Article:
MS: In Mary Karr’s book The Art of Memoir she has a chapter—and in Mary Karr style I’m going to mangle it—something like “The Contract Betwixt the Writer and the Reader.” She references the first sentence from the Harry Crews memoir, something like “My first memory is of my father, whom I never met, ten years before I was born.” Right there, he’s laying out the groundwork, setting the contract with the reader: You’re going to be reading a book written by someone who’s telling you that their first memory happened ten years before they were born. I really believe in this idea of the contract, you kind of set out the framework for your creative nonfiction. That’s different than lying. If you intend to lie, that’s a different kind of book—I’d hope the book would be about that, and that would be made clear. With the sections in the first half of the book that are in italics, that’s where I’m imagining the day that my brother died. I was very careful with the language in the first section to say this is the image I get based on the details left behind, this is how I imagine the last day. I would also say that what the emotional truth that gets at is this: many people who have lost someone to a sudden trauma are so haunted by those details, and trying to piece together that day. I hoped it would speak to that larger experience of grief, obsessing over the last moments that person experienced. I think that is something that is pretty universal to that kind of tragic loss.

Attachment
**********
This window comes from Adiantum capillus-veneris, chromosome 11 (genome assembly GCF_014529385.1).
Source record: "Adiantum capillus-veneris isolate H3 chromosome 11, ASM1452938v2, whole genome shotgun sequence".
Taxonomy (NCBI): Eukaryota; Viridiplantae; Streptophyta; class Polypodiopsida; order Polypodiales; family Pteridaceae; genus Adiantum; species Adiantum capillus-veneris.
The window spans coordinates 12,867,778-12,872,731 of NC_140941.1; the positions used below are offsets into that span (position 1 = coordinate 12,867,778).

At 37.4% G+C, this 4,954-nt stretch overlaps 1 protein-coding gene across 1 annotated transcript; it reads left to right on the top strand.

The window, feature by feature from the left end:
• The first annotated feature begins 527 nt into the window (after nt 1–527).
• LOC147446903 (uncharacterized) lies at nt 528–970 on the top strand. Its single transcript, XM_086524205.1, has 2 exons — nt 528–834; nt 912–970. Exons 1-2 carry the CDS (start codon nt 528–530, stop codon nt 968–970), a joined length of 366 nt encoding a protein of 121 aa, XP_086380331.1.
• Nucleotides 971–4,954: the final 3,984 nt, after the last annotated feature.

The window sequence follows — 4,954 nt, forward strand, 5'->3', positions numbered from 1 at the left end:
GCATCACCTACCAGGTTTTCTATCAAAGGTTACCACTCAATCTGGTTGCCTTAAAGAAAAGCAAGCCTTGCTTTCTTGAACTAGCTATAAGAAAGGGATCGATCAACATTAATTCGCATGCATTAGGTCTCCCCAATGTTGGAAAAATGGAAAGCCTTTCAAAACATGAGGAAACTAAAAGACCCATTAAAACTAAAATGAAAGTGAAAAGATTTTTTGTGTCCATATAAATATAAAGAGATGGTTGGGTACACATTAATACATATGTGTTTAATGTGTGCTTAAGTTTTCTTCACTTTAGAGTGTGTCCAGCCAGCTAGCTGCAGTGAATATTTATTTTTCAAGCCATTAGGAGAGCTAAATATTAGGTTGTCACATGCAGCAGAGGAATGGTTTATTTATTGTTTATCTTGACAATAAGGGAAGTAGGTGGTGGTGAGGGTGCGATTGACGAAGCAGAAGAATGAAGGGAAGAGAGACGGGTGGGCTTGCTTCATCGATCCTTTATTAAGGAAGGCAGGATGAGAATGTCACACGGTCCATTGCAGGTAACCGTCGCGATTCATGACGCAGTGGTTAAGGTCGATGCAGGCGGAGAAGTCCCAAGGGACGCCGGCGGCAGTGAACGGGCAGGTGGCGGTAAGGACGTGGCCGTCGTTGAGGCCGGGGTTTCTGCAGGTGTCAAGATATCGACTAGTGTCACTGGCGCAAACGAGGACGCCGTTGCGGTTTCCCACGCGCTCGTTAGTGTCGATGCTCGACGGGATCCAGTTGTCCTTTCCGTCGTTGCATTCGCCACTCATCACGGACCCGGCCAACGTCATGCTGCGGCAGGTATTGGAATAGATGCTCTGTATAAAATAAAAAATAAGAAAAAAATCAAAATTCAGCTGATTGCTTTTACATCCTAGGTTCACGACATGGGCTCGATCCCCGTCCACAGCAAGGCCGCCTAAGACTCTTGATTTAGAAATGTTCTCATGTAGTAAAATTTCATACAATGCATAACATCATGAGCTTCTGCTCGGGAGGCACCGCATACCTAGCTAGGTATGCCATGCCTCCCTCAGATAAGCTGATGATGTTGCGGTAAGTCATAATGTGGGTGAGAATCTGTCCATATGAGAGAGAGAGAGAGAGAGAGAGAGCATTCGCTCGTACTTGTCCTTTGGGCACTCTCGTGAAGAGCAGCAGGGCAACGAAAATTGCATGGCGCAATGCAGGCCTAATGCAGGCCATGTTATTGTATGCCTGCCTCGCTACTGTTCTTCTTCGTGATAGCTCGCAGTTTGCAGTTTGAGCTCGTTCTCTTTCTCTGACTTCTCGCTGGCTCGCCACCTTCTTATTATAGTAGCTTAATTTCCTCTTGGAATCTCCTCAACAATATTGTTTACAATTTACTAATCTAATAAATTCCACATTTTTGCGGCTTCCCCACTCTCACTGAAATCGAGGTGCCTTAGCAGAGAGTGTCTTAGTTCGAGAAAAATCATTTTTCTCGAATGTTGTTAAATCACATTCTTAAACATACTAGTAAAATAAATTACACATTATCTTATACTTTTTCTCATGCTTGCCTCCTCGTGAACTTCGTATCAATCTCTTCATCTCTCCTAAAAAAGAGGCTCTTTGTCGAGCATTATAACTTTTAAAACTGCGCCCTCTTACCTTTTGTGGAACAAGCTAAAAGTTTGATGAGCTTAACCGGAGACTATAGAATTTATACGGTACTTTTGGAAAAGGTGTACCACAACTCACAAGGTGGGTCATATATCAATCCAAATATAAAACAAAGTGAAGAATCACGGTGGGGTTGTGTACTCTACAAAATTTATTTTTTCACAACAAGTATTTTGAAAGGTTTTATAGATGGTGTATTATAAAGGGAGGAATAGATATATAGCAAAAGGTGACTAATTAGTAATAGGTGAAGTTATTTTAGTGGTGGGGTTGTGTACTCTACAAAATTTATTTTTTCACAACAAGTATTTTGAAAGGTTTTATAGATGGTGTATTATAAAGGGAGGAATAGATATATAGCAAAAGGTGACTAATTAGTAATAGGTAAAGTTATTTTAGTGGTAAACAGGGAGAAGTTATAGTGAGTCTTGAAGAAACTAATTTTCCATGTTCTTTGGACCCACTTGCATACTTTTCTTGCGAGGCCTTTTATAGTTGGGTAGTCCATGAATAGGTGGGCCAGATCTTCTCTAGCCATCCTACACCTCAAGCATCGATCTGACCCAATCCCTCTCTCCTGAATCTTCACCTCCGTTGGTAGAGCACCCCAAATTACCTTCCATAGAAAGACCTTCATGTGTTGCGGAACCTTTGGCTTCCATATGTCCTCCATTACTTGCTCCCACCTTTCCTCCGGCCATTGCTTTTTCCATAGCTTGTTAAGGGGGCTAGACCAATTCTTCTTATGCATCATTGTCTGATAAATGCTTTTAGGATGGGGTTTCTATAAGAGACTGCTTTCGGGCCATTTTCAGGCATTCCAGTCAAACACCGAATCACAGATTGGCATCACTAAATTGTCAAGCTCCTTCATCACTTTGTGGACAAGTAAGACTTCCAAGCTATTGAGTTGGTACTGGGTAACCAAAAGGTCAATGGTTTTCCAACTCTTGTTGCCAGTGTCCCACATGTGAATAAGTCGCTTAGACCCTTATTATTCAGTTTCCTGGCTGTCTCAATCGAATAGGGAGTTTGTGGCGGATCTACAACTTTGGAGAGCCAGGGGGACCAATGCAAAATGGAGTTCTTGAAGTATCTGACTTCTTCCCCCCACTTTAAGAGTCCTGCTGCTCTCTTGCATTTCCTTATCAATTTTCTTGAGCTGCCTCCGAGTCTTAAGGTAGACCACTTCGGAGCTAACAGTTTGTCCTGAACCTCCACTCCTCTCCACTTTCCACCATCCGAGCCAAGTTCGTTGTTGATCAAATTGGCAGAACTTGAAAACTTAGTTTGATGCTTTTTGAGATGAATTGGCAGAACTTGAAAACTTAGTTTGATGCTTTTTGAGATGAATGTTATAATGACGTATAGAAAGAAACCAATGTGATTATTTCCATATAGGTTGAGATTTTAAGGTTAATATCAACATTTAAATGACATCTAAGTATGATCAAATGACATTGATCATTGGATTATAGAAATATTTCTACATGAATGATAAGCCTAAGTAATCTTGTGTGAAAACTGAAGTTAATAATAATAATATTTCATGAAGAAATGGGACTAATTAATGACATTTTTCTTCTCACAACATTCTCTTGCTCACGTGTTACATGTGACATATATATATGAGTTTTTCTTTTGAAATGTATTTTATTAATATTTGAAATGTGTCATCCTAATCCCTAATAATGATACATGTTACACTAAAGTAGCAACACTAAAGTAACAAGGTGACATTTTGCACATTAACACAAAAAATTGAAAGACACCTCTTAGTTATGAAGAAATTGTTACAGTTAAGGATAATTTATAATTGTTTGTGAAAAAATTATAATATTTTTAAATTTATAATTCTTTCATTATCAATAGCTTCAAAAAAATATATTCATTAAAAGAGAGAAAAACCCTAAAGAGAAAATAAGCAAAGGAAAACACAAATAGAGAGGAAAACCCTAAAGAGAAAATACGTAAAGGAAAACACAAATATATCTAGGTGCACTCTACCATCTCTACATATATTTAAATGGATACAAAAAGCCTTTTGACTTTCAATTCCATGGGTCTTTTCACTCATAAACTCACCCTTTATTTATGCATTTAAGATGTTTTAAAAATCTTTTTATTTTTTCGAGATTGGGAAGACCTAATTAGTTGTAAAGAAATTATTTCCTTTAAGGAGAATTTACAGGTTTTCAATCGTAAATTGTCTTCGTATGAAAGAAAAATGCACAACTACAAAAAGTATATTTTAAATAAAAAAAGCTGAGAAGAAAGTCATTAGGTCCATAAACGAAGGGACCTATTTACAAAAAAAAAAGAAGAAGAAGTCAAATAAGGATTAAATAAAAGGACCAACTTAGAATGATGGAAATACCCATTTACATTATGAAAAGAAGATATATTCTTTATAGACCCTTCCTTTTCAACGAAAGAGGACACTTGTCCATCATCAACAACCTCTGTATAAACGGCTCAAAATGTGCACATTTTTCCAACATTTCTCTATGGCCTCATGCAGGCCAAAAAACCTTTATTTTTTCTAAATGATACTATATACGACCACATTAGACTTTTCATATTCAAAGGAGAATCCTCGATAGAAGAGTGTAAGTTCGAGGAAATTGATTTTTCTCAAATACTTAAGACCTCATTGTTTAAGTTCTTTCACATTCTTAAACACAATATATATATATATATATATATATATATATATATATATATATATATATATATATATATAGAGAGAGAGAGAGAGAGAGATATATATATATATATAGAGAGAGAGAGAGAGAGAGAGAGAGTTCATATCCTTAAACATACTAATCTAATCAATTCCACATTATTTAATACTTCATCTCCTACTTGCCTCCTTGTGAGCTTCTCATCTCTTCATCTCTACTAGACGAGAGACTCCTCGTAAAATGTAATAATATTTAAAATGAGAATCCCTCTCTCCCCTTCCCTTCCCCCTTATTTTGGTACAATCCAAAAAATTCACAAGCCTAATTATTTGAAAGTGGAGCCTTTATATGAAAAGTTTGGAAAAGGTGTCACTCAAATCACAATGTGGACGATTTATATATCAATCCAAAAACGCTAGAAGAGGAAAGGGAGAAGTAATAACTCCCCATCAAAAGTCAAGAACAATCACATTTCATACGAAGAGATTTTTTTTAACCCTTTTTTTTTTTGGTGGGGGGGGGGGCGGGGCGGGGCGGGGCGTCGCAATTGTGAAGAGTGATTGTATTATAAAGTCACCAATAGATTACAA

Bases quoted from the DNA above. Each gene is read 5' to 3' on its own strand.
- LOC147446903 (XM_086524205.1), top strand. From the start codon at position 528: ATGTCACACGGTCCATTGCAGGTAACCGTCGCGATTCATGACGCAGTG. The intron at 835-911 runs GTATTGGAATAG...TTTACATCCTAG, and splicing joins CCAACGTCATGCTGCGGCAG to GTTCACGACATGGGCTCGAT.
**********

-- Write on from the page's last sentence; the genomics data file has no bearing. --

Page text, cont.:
CD: Were these italicized sections present in the early writing of this memoir, or is something you decided to put in later in the process?
MS: That came late. I think the August 6th sections were the last large content added to the book, and it really solved a narrative problem in that, no matter how much I revised, the first section still dragged ever so slightly. What the reader needed a sense of was the older self on the page, and the adults these two people would become, and the sense that we were moving towards a larger event. It helped seam together the two halves of the book: the older brother and sister, and the childhood sections, by giving little snippets of where we were going. I forget how it came to me—it was when the book had already been sold and I was working with my editor at Harcourt. My agent and editor had read what became the almost last draft. They noted that the first third was still a bit slow. Somehow the idea to write these sections came to me. As cheesy as it sounds, I wrote them all in one day (of course, I would go on to revise them) and it didn’t feel like my voice. I wrote those as soon as the idea came to me, and they came out very much as they are right now.